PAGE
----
Media types that have been widely deployed (with an unfaceted sub-type name beginning with the "x-" prefix) without being registered, should be, if possible, re-registered with a proper faceted sub-type name. If this is not possible, the media type can, after an approval by both the media types reviewer and the IESG, be registered in the proper tree with its unfaceted name.
type / x. media type name [+suffix]
Suffix is an augmentation to the media type definition to additionally specify the underlying structure of that media type. Media types that make use of a named structured syntax should use the appropriate IANA registered "+suffix" for that structured syntax when they are registered. Unregistered suffixes should not be used (since January 2013). Structured syntax suffix registration procedures are defined in RFC 6838.
Mailcap (derived from the phrase "mail capability") is a type of meta file used to configure how MIME-aware applications such as mail clients and web browsers render files of different MIME-types. The mailcap format is defined by RFC1524 "A User Agent Configuration Mechanism for Multimedia Mail Format Information) but is not defined as an Internet standard. It is supported by most Unix systems.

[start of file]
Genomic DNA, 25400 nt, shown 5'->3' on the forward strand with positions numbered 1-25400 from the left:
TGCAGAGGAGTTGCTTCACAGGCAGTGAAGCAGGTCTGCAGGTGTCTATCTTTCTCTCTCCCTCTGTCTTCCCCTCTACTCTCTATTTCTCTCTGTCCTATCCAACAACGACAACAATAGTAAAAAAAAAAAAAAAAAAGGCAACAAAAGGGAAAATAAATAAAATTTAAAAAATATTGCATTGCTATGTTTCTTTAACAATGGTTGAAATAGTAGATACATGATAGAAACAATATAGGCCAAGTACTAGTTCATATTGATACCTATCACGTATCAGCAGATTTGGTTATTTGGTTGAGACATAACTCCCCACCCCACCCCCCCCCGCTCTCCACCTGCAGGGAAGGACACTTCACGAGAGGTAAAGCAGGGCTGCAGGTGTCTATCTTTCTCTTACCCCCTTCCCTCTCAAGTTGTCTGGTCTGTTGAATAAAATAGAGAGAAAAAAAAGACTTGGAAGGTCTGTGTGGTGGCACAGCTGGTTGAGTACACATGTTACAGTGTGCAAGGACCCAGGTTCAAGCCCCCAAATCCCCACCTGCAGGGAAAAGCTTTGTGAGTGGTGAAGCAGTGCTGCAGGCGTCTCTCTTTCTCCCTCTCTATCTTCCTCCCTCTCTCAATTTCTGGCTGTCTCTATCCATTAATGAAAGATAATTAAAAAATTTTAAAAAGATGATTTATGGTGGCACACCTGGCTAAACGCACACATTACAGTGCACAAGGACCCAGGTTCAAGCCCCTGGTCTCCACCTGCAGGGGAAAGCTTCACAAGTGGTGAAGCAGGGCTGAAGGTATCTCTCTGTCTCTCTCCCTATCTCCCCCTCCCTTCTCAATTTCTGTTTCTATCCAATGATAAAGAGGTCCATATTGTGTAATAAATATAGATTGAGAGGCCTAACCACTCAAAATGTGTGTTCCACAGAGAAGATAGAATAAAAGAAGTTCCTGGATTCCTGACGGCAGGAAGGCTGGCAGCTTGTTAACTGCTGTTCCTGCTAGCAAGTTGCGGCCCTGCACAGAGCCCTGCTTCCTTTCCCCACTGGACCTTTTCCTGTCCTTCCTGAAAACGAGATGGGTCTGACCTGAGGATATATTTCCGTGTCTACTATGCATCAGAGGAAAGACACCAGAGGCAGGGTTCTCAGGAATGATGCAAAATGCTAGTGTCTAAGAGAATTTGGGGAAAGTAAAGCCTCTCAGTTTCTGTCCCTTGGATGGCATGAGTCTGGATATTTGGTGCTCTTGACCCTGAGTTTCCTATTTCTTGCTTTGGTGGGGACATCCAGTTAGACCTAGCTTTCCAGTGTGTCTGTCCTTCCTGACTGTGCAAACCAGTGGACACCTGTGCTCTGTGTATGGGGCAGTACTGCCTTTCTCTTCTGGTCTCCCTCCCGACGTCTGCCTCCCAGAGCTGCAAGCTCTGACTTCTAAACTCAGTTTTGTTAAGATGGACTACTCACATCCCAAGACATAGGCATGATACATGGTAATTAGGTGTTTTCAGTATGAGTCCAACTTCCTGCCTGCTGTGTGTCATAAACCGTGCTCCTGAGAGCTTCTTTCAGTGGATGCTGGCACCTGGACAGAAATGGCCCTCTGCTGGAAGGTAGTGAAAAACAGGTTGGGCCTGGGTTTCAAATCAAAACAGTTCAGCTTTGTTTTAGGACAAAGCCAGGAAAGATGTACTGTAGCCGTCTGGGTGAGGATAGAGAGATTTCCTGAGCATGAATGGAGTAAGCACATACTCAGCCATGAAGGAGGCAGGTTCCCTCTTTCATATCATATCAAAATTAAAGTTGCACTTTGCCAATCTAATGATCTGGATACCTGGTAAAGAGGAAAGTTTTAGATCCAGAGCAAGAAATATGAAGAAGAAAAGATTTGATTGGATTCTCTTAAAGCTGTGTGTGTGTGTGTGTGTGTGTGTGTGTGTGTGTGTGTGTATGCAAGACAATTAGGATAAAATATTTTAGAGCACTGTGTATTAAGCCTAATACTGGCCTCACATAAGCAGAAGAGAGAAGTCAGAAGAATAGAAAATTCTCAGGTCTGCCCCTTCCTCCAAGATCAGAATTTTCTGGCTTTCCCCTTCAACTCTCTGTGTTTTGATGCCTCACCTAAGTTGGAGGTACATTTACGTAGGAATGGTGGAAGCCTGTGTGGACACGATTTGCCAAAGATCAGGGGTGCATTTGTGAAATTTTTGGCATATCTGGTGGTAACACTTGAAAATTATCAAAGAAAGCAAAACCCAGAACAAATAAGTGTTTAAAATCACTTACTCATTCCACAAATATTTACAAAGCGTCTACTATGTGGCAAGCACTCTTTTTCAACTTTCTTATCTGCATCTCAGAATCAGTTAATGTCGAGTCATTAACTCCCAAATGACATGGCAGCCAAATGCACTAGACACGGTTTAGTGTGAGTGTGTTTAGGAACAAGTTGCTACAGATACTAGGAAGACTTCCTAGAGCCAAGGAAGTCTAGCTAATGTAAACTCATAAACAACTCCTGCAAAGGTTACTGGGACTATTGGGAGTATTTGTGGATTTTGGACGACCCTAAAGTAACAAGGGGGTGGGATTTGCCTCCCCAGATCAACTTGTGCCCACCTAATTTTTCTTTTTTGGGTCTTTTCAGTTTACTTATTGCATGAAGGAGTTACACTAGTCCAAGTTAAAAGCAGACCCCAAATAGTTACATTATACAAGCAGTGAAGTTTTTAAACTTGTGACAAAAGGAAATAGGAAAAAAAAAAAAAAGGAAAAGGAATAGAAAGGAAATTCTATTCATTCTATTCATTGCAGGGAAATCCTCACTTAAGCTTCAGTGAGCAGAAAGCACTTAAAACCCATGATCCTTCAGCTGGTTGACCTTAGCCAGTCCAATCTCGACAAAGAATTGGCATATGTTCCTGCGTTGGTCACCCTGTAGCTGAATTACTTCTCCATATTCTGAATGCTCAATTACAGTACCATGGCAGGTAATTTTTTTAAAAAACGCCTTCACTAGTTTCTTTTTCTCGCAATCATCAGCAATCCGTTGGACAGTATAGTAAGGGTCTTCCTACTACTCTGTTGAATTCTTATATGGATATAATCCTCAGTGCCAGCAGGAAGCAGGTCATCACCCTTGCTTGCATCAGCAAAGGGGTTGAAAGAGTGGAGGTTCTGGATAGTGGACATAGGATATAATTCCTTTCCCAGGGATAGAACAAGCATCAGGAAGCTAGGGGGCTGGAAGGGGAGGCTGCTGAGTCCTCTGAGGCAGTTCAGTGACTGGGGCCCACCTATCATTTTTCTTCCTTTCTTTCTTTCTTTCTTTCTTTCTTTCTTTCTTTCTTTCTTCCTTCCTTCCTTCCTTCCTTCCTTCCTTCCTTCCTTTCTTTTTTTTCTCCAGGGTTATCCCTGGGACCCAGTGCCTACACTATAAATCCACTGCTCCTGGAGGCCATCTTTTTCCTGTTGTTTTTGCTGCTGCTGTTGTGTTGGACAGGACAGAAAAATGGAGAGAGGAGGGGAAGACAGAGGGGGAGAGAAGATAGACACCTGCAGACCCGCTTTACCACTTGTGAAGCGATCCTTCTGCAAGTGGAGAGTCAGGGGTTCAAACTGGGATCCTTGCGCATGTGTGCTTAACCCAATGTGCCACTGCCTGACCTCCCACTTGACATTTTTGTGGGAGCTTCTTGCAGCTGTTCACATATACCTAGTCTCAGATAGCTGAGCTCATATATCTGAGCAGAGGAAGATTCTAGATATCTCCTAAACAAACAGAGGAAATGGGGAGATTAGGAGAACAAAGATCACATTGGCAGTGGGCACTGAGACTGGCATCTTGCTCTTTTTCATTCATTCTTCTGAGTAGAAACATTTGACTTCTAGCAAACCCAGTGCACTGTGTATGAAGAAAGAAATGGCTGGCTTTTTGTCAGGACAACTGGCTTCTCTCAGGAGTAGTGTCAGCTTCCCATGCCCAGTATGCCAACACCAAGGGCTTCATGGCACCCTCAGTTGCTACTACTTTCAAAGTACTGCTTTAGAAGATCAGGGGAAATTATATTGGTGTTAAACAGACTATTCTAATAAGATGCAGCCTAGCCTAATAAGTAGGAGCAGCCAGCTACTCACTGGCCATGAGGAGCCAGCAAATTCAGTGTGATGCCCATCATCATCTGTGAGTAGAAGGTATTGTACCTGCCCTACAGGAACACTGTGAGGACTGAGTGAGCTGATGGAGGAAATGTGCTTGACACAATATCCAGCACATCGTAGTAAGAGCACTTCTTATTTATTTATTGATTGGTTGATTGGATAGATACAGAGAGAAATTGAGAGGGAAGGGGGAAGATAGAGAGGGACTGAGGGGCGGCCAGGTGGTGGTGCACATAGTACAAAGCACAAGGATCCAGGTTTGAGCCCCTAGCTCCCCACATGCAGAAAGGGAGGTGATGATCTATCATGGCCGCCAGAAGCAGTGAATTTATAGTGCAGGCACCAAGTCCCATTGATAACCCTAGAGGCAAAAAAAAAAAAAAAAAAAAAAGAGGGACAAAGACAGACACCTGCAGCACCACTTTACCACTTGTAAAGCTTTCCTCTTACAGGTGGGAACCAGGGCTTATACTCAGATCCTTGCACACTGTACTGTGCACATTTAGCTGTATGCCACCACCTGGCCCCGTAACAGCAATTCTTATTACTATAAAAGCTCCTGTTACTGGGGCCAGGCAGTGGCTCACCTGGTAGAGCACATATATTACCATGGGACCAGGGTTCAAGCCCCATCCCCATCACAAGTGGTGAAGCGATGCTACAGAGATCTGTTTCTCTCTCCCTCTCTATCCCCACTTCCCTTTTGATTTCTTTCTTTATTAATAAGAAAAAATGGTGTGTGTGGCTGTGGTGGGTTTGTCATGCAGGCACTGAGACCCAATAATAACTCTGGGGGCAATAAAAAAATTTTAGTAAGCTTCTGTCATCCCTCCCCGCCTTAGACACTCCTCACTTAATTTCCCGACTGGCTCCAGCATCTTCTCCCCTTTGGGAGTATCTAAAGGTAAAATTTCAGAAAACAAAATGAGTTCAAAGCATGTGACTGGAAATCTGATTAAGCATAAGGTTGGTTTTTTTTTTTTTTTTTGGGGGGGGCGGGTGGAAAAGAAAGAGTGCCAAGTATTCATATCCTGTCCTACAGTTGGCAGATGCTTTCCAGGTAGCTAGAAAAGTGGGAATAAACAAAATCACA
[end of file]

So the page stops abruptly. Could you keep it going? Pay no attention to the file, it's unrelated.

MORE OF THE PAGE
Lines can be comments starting with the # character, or a mime-type followed by how to handle that mime type. The first part is called the content-type, and the second part is called the view-command. For example,
video/mpeg; xmpeg %s says if a file encoded in mime has type video/mpeg, run the xmpeg program with the file name as a parameter.